While the price of BTC has gained 14% in one week, the Lightning Network (LN) has reached a new high. Now, the network has 3,442 BTC locked up, or about $146 million at current exchange rates.
According to the 1ML website, current capacity has grown by 4% over the last 30 days. The number of nodes running LN also grew and now exceeds 34,000 nodes, up 5.65%. The network’s channels grew 2.7%.
Lightning adoption has increased dramatically in the past year. During the same period, BTC has become significantly more used both as a currency and as an investment asset.
However, growth has been slowing since the market crash in November. Furthermore, LN’s total capacity is still minuscule compared to BTC’s $790 billion market cap.
In fact, users hold more BTC on the ETH blockchain, through the Wrapped BTC (WBTC) format. In fact, the market cap of WBTC is valued at $10 billion, or $53 billion in current values.
How it works?
The Lightning Network is an off-chain network that allows users to make payments in BTC at near-zero fees. It was launched in 2018, shortly after Segregated Witness (SegWit) was passed, and aims to solve BTC’s scalability problem.
For this, LN registers its transactions without taking up space in the blocks, therefore the operations do not pay fees. Each user can create a channel and lock an amount of BTC on the network. They then use their equivalent to make many smaller, off-grid payments.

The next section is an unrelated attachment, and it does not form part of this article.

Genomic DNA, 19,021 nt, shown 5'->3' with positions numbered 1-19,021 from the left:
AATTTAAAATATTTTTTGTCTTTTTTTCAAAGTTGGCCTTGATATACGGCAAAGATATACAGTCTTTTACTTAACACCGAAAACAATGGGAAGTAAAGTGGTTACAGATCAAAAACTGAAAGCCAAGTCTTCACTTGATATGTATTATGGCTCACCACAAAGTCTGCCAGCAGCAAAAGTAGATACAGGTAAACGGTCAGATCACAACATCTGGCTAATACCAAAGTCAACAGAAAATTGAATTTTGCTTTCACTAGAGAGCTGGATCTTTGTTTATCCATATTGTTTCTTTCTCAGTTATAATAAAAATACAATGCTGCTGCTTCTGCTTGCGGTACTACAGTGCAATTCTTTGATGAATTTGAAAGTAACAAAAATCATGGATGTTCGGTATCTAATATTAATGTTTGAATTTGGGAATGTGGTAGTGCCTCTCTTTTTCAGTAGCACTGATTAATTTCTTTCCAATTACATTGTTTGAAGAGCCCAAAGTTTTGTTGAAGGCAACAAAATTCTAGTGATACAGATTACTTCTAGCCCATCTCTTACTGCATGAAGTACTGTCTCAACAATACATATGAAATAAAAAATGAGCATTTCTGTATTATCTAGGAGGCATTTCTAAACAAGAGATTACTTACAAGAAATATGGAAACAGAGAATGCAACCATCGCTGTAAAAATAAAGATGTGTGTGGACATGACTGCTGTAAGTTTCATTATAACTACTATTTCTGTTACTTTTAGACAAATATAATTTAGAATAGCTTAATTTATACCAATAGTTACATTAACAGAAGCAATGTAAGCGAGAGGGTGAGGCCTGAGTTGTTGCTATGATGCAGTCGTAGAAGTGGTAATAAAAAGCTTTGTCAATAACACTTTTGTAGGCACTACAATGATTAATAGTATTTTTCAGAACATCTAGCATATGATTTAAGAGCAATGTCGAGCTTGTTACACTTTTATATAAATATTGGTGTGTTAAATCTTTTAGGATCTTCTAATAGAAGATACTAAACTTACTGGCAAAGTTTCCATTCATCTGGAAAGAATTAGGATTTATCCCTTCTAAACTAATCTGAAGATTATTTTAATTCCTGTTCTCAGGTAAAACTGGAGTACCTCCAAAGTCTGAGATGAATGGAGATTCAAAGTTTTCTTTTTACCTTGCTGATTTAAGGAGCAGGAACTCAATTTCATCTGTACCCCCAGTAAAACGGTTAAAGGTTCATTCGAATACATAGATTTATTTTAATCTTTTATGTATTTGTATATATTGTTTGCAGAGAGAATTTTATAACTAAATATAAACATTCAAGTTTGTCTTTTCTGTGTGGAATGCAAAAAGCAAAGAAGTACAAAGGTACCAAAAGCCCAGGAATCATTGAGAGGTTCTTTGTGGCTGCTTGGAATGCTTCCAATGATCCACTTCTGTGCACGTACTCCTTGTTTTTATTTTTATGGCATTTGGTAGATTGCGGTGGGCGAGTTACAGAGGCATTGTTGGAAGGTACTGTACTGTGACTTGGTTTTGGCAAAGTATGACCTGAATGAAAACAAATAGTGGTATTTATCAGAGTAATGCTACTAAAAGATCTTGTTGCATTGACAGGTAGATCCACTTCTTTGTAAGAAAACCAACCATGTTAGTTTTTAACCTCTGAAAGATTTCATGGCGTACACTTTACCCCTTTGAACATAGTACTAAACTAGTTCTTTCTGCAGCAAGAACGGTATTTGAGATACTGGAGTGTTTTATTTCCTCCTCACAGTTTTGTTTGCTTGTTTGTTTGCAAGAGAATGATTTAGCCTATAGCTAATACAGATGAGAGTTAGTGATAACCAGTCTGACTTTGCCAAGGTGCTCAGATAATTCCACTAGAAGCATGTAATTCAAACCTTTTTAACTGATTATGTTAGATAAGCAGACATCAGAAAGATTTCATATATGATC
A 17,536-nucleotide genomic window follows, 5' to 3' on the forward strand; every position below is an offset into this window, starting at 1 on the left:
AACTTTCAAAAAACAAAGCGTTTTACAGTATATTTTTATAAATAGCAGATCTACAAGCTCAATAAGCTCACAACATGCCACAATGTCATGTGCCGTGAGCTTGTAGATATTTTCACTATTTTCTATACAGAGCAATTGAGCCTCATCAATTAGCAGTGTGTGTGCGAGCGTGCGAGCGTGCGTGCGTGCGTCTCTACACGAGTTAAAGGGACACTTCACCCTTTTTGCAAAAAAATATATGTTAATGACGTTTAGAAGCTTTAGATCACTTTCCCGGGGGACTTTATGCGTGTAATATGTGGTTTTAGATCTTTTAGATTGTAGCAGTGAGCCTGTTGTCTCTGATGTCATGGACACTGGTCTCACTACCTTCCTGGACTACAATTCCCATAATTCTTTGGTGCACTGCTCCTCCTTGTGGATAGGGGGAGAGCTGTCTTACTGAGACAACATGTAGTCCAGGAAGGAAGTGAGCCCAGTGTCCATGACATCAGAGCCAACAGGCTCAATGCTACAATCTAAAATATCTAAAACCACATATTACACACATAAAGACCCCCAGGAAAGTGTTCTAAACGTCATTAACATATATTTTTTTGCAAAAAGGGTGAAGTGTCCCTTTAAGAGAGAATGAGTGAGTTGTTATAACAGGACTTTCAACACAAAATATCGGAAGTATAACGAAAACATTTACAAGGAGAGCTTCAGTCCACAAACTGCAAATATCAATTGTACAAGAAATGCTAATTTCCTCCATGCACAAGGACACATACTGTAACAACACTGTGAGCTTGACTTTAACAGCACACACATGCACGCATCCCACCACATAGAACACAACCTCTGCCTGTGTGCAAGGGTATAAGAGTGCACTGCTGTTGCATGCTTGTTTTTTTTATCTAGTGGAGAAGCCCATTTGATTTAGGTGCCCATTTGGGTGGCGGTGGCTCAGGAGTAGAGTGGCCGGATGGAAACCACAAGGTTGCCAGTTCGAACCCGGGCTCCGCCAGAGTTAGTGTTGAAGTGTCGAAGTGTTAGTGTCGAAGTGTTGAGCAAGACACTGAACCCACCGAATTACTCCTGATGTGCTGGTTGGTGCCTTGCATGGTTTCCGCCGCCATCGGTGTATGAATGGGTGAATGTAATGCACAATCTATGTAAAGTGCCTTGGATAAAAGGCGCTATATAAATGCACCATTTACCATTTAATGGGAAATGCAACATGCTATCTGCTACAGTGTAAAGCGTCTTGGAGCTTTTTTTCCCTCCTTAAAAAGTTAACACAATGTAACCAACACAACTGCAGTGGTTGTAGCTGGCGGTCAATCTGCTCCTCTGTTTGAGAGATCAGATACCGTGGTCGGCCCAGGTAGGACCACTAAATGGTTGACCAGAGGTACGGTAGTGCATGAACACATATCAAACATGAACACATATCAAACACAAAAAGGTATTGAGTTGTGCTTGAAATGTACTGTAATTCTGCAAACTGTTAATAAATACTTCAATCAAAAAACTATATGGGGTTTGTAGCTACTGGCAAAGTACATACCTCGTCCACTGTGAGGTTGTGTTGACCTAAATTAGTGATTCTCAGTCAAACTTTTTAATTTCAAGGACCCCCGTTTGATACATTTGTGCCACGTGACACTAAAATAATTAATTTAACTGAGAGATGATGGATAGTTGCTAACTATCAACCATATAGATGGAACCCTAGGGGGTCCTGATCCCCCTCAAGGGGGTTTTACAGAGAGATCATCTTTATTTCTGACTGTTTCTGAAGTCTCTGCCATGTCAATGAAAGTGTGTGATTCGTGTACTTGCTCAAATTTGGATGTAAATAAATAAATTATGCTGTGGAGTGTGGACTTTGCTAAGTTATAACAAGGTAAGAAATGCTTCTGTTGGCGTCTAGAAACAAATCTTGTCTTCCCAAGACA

After the transactions are completed, the network sends the payments in an on-chain transaction. The results are significantly lower fees and less congestion.
Some concerns – and advances
However, there are some problems with LN. First, it does not completely eliminate the cost of transactions. Furthermore, channels need to be created on-chain, which further burdens users with the cost of opening a channel.
Above all, it makes users exposed to BTC price risks. As users need to lock down their cryptocurrencies, it becomes more difficult to sell in low moments. In this way, the channels are more suitable for those who are long-term holders.
But these “risks” are not holding back the development of the network. On the contrary: the Cash App payments service recently integrated the Lightning Network, bringing fee-free BTC payments to the app.
This integration was made possible by Block’s open source Lightning Development Kit, the company responsible for the application. Block CEO Jack Dorsey is a well-known LN enthusiast and proponent of improvements.
Last Tuesday (1), Dorsey reaffirmed his commitment to open source software and open protocols like BTC.